Variations between primary care trusts in the quality of their GP services and how easily patients can access them remain stark.

A decade ago, NHS Primary Care Commissioning’s first study into quality, access and cost in GP services found an almost threefold difference around the country in access to GP appointments with a female doctor.

We hope patients will vote with their feet

Its latest research suggests that gap has widened in places. Across England there are 1.9 male full time equivalent GPs for every one female, but in one PCT there are 6.7 male for every one female GP and in 5 per cent of PCTs male GPs outnumber females by three to one or more. Only one PCT has more female GPs than male.

The PCT with the lowest number of female GPs also reported the lowest rate of patient satisfaction when measured on patients’ ability to book an appointment with a specific GP. The average practice score for that PCT in 2007-08 was just 46 per cent, compared with a national average of 87 per cent. The highest performing PCT scored 100 per cent.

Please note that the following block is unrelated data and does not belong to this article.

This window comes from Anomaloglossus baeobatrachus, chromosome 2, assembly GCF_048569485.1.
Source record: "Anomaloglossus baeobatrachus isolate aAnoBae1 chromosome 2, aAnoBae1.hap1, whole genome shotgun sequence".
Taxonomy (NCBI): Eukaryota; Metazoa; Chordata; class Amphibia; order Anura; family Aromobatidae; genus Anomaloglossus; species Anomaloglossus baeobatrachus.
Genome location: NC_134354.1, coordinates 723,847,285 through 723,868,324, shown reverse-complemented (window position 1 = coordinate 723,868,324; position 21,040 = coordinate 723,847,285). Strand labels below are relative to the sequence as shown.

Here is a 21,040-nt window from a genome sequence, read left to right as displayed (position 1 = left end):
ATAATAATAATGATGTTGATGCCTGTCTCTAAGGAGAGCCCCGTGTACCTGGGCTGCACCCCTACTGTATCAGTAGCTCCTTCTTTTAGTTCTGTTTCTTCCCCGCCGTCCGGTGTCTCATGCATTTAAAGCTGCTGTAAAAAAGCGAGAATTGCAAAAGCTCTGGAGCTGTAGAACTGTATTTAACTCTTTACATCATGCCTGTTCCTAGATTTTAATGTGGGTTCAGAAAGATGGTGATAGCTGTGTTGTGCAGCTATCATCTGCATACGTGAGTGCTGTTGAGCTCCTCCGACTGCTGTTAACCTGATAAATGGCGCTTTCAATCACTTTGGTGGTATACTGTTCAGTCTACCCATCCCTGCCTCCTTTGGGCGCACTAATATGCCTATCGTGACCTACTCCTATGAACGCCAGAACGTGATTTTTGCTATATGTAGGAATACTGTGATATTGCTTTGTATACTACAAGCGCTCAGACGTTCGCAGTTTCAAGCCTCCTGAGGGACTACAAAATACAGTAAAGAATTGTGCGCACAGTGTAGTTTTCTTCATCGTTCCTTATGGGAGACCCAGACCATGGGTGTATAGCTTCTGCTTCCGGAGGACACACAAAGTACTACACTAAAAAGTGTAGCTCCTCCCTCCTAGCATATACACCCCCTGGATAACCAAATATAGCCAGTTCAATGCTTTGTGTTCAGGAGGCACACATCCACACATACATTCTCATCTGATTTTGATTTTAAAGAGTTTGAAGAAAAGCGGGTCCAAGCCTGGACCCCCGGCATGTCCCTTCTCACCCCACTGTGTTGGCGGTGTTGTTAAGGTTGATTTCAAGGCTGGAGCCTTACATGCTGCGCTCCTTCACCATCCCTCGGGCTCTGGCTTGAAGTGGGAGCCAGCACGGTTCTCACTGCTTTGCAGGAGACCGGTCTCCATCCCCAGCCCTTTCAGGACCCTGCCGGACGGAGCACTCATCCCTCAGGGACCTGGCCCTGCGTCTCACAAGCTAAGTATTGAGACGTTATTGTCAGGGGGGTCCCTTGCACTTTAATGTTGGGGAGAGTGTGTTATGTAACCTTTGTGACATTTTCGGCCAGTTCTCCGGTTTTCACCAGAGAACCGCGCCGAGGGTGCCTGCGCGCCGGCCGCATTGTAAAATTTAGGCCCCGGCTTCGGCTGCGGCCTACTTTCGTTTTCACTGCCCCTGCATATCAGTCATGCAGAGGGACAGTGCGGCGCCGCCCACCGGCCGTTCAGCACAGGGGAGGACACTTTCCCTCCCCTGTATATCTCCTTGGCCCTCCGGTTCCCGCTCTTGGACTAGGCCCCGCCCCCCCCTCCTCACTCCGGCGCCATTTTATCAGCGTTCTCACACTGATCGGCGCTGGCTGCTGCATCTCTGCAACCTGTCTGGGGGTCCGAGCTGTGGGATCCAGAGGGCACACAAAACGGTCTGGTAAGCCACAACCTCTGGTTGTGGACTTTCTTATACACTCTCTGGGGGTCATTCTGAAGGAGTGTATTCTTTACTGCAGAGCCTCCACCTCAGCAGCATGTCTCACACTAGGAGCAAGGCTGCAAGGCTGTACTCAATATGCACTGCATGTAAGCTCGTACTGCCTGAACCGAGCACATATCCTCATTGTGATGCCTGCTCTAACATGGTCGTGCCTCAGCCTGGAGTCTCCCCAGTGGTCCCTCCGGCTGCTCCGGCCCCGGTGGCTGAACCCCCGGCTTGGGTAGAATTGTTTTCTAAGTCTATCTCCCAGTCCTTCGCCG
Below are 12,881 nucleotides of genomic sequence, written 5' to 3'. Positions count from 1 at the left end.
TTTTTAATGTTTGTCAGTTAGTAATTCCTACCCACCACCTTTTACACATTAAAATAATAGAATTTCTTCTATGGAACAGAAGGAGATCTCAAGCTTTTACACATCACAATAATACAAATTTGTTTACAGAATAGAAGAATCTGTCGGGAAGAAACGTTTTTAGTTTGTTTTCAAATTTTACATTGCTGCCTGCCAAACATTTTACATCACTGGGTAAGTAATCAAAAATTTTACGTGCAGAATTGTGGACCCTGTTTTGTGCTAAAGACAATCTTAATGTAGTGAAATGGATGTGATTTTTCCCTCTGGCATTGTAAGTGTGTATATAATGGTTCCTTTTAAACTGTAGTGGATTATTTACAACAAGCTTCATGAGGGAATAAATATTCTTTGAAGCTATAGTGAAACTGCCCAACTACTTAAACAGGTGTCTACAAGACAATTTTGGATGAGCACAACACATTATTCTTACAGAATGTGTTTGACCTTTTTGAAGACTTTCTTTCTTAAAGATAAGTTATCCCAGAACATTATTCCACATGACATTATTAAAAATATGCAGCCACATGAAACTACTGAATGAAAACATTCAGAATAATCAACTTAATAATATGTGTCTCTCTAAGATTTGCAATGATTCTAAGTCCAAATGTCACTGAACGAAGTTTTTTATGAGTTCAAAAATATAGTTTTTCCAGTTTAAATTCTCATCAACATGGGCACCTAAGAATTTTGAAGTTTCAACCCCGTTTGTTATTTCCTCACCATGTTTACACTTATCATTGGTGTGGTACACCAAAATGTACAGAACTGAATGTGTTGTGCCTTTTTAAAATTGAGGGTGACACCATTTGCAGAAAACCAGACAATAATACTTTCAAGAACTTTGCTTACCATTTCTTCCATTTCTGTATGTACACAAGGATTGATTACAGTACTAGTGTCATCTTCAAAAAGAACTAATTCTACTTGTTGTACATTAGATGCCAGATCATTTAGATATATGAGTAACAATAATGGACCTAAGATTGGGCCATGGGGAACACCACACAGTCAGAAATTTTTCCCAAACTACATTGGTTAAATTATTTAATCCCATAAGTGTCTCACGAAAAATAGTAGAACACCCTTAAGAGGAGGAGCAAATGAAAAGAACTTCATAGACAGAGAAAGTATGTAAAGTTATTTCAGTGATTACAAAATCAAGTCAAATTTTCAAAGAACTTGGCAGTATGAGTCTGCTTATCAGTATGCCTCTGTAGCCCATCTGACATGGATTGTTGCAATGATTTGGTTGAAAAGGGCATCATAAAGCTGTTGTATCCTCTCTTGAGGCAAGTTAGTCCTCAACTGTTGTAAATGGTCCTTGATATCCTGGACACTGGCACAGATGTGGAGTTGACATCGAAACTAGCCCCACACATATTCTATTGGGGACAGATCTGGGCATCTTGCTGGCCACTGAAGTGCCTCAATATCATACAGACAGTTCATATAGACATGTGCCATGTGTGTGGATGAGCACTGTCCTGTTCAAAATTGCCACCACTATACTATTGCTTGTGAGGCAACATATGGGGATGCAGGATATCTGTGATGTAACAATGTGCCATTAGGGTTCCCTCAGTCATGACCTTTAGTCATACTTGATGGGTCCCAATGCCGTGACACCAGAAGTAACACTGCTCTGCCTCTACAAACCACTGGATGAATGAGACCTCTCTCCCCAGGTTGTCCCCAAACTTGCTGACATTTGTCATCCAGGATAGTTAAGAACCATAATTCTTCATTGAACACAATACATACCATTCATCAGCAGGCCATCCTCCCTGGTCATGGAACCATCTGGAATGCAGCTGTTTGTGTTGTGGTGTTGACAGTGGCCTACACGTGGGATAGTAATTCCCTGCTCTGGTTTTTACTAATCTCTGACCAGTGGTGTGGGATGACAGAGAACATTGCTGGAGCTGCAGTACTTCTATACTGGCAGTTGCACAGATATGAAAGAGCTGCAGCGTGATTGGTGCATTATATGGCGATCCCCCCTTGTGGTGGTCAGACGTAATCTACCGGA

Westminster PCT chief executive Michael Scott said that although it may have previously been true to say PCTs had ignored the value for money they were getting from their primary care contracts “that was changing rapidly”.

He said the “scope for change is limited” due to the restrictions in the national contract but his PCT was now publishing a scorecard on each of its practices, revealing their performance on quality and access.

He said: “We have variations in performance and in making that public we hope patients will vote with their feet.”

PCTs neglect value in general practice